Also one of these boats is from Florida, the other is from gulf shores Alabama (which is on the Florida border), so perhaps the builders knew each other.
     

    Attached Files:

  12. guzzis3
    Joined: Nov 2009
    Posts: 474
    Likes: 36, Points: 28, Legacy Rep: 42
    Location: Brisbane

    guzzis3 Senior Member

    That hull is entirely my own work and I put a lot of thought into it. It is specifically designed to be built in foam over one reversible mold. Everything else is flat panel, but hopefully not too ugly. Increasing the length and beam of a mini bridgedeck by 1/6 gave standing headroom in the cabin and a massive increase in carrying capacity. That boat is 23' long and 9'6" wide so in queensland could be trailered legally. It would be a safe coastal cruiser. I abandoned it when I realised the trailer regs had not been standardised across australia so it can not be easily trailered in NSW. Blessed bother.
     
  13. waterbear
    Joined: Mar 2016
    Posts: 56
    Likes: 14, Points: 8, Legacy Rep: 10
    Location: Alameda, CA

    waterbear Junior Member


    That sucks. At least you didn't build the boat and then find out.

    I think it looks quite nice. The hulls look quite fine, I imagine you didn't intend to carry heave loads?

    Btw, I've been to the gold coast and Cairns, and I would never want to tow an oversized load on some of the roads I encountered. There were some very narrow roads north of Cairns with some very crazy RV drivers that would surely take the side off your oversized cat.
     
  14. waterbear
    Joined: Mar 2016
    Posts: 56
    Likes: 14, Points: 8, Legacy Rep: 10
    Location: Alameda, CA

    waterbear Junior Member

    Oldmulti,

    I heard back from Don and he couldn't shed any light on the bows.

    Then I found the Yahoo group and searched for info on piccolo, and someone mentioned the bows being a modification. Someone else mentioned piccolo was built by Jorn Curtiss of Florida in the mid 90s. The yellow windowless boat came later so they must have copied piccolo.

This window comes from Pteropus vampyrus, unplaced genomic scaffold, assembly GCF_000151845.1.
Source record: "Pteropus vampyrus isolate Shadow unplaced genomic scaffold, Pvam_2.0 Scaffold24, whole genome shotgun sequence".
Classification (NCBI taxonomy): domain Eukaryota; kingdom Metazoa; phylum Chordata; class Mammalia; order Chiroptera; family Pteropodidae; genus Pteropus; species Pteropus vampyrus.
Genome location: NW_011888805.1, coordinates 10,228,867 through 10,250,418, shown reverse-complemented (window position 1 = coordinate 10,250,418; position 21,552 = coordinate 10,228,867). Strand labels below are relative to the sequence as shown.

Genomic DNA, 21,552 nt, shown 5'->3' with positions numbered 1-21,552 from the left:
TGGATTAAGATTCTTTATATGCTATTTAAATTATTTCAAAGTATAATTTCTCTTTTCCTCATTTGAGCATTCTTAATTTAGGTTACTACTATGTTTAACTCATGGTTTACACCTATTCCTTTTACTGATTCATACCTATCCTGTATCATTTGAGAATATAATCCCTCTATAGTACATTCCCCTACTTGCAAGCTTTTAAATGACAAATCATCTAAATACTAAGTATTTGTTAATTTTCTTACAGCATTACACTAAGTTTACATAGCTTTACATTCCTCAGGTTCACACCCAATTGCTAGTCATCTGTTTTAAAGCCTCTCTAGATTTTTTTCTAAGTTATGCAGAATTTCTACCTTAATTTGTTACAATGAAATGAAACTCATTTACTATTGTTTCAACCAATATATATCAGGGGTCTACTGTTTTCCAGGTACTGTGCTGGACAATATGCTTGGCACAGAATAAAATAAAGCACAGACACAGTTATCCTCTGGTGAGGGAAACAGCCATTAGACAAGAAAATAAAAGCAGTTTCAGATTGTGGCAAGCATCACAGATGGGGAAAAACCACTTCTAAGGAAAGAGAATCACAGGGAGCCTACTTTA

15. oldmulti
    Joined: May 2019
    Posts: 502
    Likes: 304, Points: 63
    Location: australia

    oldmulti Senior Member

    Waterbear and Guzzis3. Glad you contacted Don, a good guy. Guzzis3 I know of a 22 x 10 foot cabin cat that is trailed in Victoria. All that is required is an annual daylight permit for Victoria, the same applies for NSW. Mike Waller yacht design studied the road rules on the east coast of Australia and designed the TC 750 a cabin catamaran that is permanently 25 foot long x 11.45 foot wide that fit the road rules with cheap yearly state based permits. I tow a 23 x 8 foot caravan around Australia and have no problems. It just takes practice and some sensible planning. Guzzis3 your design looks good I hope you build it, the road rules are not as limiting as you think.
     
Loading...
Similar Threads
  1. jcjglt
    Replies:
    4
    Views:
    2,886
  2. neomastino
    Replies:
    29
    Views:
    29,576
Forum posts represent the experience, opinion, and view of individual users. Boat Design Net does not necessarily endorse nor share the view of each individual post.
When making potentially dangerous or financial decisions, always employ and consult appropriate professionals. Your circumstances or experience may be different.